Playing fast and loose
Leinster ace Porter needs to return to loose head to realise his potential
It was the eve of the 2016 U20 World Cup final. England coach Martin Haag would have been well aware of how to stop Ireland, in their first final, at the AJ Bell Stadium.
They would place a heavy emphasis on Ireland's Big Three up front - James Ryan, Max Deegan and Andrew Porter.
Loose-head Porter had terrorised the tournament with his physicality on both sides the ball. He had earned the nickname 'The Terminator' for good reason, flying up out of the line to obliterate opponents.
The English implemented a two-man plan on the gain line to stop Porter from gaining momentum. It worked. Of course, the long-term succession planners at Leinster would have known they had a diamond in their hands.
The question was: where would he be best polished? The coaches are notoriously slow to push players before they are ready to jump up to the professional game.
Nonetheless, ten weeks later, Porter made his PRO14 debut as a replacement against Benetton.
The first start on his second cap followed in February 2017 at loose-head, his one and only start in the position for the province.
At the time, there were just three tight-heads listed on Leinster's 2016/2017 squad against four loose-heads with Mike Ross three months away from retirement.
Scrum coach John Fogarty suggested Porter move to tight-head as a matter of necessity. He has been there ever since
Still. Times change. And so do personnel. This season, the Leinster senior squad includes four tight-heads, Furlong, Michael Bent, Vakh Abdaladze and Porter and three loose-heads, Cian Healy, Ed Byrne and Peter Dooley.
That trend continues in the Academy, where there are three tight-heads in Jack Aungier, Thomas Clarkson, and Roman Salanoa against just one loose-head Michael Milne.
Ireland brothers Cian Healy and Jack McGrath were battening down the hatches on the loose-head side of the scrum before Byrne began to edge out McGrath in the latter half of last season.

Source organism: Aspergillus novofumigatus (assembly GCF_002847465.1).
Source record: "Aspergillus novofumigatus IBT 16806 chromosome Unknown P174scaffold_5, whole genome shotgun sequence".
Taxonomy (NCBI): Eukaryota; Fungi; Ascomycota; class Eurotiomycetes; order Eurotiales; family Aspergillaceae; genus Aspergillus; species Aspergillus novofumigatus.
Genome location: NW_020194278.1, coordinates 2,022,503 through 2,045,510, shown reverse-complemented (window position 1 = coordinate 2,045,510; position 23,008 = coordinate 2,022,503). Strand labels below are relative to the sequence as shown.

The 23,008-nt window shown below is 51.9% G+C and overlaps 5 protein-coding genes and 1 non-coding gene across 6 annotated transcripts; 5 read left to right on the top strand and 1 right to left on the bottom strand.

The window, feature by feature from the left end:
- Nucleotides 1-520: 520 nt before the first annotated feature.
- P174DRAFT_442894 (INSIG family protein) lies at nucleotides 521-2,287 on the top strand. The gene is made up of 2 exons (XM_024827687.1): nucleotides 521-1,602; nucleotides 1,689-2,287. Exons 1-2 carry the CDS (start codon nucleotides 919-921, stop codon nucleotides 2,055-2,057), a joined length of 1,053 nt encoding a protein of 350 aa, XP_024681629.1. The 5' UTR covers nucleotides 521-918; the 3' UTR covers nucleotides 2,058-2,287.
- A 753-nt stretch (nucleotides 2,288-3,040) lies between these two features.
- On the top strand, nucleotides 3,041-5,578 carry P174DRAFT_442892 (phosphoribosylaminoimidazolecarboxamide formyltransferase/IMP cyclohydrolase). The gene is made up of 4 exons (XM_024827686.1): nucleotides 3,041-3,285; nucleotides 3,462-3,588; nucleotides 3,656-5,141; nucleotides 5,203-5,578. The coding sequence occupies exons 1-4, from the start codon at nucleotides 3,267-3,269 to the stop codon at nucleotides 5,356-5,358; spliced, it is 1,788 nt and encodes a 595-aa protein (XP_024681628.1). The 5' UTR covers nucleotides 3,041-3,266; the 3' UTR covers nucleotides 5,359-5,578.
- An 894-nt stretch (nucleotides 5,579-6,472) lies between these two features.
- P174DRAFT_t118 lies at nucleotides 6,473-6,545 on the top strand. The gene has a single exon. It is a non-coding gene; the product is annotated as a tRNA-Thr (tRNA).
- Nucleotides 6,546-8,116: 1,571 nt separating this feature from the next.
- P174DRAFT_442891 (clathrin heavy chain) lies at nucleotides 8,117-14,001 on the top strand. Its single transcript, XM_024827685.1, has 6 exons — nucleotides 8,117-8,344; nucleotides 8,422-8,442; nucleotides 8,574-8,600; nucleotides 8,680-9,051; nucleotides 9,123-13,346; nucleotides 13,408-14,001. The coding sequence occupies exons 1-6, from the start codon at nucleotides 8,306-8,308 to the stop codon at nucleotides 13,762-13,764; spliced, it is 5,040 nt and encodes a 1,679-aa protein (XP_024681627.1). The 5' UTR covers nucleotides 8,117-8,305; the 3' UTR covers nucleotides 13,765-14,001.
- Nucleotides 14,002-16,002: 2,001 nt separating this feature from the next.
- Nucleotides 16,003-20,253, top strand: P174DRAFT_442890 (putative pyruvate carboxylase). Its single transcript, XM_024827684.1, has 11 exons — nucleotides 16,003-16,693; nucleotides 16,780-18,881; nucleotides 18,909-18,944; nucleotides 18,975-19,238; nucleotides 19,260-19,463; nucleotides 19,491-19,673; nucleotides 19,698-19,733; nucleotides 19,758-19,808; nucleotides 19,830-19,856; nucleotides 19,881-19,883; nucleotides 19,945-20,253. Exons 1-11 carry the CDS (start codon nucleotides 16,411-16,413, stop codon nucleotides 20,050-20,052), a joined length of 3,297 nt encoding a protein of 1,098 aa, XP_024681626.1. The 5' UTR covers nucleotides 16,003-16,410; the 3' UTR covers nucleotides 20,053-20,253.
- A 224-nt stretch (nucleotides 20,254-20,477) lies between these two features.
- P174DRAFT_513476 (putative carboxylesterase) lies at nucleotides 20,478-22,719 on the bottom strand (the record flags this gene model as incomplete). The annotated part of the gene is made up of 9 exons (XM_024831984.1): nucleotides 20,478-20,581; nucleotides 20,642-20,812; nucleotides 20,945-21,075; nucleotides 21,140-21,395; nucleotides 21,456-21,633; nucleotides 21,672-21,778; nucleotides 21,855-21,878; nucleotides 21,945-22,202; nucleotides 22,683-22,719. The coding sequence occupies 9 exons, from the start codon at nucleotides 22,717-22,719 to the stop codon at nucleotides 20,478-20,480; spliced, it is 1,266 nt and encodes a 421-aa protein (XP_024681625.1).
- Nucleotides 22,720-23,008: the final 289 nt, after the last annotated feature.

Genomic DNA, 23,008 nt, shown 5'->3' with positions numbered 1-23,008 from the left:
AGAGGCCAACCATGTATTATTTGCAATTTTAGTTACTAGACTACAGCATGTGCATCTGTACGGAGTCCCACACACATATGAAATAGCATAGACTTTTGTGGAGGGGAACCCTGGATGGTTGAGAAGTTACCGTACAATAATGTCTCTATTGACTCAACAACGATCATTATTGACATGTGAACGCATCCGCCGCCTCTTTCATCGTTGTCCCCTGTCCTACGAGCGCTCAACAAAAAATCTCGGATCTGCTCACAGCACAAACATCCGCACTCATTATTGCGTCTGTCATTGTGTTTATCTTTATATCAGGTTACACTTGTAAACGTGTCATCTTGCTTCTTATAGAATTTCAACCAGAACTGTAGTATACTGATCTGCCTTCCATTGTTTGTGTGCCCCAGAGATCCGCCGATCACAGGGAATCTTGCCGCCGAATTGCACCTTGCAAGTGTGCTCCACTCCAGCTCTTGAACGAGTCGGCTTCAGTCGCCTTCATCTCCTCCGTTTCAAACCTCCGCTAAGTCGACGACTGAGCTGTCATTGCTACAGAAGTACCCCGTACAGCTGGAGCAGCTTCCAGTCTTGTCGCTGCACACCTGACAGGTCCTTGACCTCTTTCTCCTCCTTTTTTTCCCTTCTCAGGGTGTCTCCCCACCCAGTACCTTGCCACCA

McGrath's departure for Ulster means Healy is backed up by Byrne and Dooley.
On the other side of the argument, Furlong has back-up from the solid Bent, Porter and the improving Abdaladze.
The World Cup in Japan opened up the opportunity for Porter to play both sides of the scrum due to the limitations around the squad, a role Furlong filled at the 2015 World Cup.
Leo Cullen is never one to encourage speculation unless there is some merit to it.
"The versatility for players at a World Cup, particularly for the 31-man squad, players have to be able to move around.
"Sometimes, for us, that is the case as well," he said last Friday.
"Ports is comfortable playing both sides, which is a very hard thing to do. Where his future lies in three or five years' time, who knows?"
It is about Ireland as much as it is about Leinster.
The choice is to challenge Tadhg Furlong - he turned 27 last week at Leinster or, by moving away like McGrath, from a different provincial perspective.
Porter has always been compared to Cian Healy as a freakish power athlete. Healy (32) is not a certainty for the next World Cup and a gradual handover to Porter could be in the pipeline.
His explosive athleticism is put on the back burner at tight-head, where the set-piece is paramount.
"It is an amazing skill to have, to be able to cover both sides of the scrum," said Cullen.
"He is very strong in the carry, brings good energy to the team.
"For a young tight-head, the scrum is always a challenge. More often than not, young tight-heads will have some tough days at the office.
"But, he's been excellent, applies himself, works hard in a good competitive area."
How long that will last is open to conjecture.
In the long-term, the balance of probability is that Porter will return to loose-head where Leinster and Ireland can get optimum value from his particular set of skills.